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This summer’s home improvement project could help your family live at home longer. By harnessing the concepts of Universal Design, your next renovation could help you and your family age in place, living independently at home longer than might otherwise be possible.
(Coined in the 1980s by an architect who used a wheelchair, the term Universal Design refers to architecture that helps people live comfortably at home, no matter what their needs are. While its principles are used to make buildings equitable for all people, today it seems to be most often employed in designing homes for the aging population.)
Consider the long view. If your family isn’t dealing with the challenges of a family member’s aging needs now, chances are you will be soon. With the number of old projected to outnumber the young by the year 2020 for the first time in history, taking care of the elderly (if only our own elderly selves) is something most of us will be faced with. Nearly 90% of seniors say they want to live at home for as long as possible, so making your home accessible now is in your best interest.
Even if you don’t plan to stay in your current home when you retire, consider how making it comfortable and accessible for your aging loved ones now could improve their experience while visiting or living with you. Also consider how a quickly aging market will view your home if you decide to sell.
Any way you look at it, renovating your home for aging in place is a smart move, and the principles behind Universal Design can help you get started.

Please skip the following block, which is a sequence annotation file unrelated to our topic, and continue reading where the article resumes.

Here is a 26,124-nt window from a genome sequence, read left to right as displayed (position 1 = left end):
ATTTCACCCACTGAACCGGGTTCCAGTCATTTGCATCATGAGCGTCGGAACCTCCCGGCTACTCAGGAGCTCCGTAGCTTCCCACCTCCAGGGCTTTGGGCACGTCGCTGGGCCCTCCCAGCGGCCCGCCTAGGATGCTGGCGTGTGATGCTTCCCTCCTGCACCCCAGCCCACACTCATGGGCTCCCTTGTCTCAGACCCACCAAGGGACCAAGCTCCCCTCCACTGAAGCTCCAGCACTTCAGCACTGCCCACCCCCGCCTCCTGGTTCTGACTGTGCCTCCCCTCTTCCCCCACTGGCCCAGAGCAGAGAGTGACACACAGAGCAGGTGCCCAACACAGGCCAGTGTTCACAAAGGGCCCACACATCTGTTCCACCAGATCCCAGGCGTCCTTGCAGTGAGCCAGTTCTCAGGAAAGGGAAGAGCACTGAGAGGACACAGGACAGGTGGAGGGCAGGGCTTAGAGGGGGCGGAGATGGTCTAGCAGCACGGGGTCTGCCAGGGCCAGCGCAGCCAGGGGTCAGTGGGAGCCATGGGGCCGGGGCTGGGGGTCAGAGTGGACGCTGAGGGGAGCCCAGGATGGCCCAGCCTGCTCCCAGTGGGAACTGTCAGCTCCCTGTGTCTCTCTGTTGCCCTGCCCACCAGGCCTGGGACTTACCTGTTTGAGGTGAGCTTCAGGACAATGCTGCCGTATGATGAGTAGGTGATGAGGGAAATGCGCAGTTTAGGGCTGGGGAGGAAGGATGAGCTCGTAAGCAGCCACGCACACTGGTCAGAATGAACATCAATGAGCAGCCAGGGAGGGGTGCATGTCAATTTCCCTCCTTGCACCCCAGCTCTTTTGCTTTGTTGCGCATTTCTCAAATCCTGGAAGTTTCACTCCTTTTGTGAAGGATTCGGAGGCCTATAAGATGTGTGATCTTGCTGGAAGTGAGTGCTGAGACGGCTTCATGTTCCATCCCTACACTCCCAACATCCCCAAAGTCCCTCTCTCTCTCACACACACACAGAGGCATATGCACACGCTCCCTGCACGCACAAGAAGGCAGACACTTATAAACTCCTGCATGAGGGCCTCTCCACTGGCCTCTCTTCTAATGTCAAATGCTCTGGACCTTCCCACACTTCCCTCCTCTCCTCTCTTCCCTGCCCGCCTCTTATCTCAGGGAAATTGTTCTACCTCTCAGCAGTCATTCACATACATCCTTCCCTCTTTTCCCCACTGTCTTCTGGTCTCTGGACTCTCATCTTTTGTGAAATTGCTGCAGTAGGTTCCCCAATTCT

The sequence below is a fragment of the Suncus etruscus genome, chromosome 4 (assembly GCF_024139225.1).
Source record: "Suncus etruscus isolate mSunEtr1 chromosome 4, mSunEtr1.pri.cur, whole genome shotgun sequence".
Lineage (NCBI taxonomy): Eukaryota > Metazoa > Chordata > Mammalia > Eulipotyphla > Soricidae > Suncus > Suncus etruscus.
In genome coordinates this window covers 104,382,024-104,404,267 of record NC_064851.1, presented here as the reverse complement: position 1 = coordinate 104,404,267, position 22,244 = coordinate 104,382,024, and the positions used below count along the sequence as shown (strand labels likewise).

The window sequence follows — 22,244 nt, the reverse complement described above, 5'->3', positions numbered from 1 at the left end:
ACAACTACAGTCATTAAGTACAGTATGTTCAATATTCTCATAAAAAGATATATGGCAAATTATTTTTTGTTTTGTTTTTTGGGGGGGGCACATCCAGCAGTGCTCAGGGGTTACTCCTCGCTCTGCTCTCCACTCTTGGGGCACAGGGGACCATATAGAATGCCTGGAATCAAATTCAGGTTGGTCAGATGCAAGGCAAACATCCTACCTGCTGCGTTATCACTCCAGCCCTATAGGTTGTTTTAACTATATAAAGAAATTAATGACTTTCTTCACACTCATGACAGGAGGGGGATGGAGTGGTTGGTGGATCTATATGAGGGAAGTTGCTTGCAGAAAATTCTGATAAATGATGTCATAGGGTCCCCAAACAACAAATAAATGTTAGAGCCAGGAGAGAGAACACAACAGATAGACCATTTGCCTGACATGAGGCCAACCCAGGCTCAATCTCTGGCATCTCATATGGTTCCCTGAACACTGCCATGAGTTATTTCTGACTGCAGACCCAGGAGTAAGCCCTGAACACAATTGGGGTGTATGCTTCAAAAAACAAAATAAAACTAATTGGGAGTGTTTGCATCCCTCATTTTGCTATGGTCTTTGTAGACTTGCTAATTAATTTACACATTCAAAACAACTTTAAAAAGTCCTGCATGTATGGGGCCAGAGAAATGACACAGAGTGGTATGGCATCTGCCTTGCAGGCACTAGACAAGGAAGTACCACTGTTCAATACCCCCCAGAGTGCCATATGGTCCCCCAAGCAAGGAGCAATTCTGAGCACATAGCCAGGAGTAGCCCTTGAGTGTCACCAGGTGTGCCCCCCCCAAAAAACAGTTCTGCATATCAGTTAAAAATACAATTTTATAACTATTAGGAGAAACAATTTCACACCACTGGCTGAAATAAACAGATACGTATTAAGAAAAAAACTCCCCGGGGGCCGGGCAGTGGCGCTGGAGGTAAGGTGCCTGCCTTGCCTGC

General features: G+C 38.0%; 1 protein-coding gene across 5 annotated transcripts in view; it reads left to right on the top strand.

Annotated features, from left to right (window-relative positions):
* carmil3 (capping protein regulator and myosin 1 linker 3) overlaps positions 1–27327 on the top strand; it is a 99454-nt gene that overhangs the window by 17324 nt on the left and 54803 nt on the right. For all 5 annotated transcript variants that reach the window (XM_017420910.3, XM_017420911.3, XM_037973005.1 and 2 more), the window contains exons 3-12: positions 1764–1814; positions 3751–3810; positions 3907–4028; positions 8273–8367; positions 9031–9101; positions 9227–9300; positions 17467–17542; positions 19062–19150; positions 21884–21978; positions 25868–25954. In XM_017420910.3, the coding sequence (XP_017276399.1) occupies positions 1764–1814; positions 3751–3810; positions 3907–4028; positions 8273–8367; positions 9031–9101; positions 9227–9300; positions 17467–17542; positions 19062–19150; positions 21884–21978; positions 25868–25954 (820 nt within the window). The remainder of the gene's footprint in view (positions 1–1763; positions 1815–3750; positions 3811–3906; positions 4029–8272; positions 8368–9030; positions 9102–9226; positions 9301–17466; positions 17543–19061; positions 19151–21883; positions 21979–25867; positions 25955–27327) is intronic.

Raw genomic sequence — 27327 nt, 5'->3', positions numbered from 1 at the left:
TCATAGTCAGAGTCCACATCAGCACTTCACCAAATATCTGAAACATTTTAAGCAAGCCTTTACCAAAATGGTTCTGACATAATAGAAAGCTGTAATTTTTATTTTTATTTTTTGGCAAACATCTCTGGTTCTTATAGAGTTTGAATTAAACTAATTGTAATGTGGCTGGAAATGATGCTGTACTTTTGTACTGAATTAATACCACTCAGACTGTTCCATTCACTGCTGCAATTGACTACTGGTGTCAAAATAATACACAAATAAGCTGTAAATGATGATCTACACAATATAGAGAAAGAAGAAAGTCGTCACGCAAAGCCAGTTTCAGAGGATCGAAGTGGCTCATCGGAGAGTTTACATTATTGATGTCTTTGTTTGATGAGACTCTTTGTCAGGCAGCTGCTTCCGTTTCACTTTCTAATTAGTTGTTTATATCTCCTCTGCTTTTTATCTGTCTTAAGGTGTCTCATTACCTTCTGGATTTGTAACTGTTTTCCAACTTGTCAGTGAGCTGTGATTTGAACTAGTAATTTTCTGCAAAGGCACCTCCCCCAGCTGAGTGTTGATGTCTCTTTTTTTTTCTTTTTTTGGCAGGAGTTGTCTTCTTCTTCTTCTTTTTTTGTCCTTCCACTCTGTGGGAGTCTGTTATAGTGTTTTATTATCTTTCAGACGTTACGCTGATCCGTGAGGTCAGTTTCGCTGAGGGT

So how can your summer projects help ensure that your home is livable for those with needs related to aging? First, think about the various challenges associated with aging, and consider the way a home shapes your life. (You may realize just how much you take for granted when it comes to controlling your basic activities of daily living!)
Things to keep in mind include:
• Visibility needs. How could diminishing eye sight hinder day-to-day life?
• Wheelchair accessibility. If you required a wheelchair to move around your home, how many places would be difficult to reach?
• Dexterity issues. With muscles weakened by arthritis or other conditions, gripping doorknobs or even cabinet handles can be challenging. How many doors in your home have lever handles?
• Falling, slipping, or tripping hazards. Where in the house could someone have trouble if they drag their feet?
• Fatigue. Can all your spaces, appliances and systems be used efficiently and comfortably?
• Reduced maintenance. When basic tasks become more difficult, what renovations could help reduce the effort of cleaning and maintaining the home?
Here are some ideas to consider implementing in your home—just remember to consult with a professional before attempting any construction.
Read our full tips on the Home Helpers blog at HomeHelpersHomeCare.com!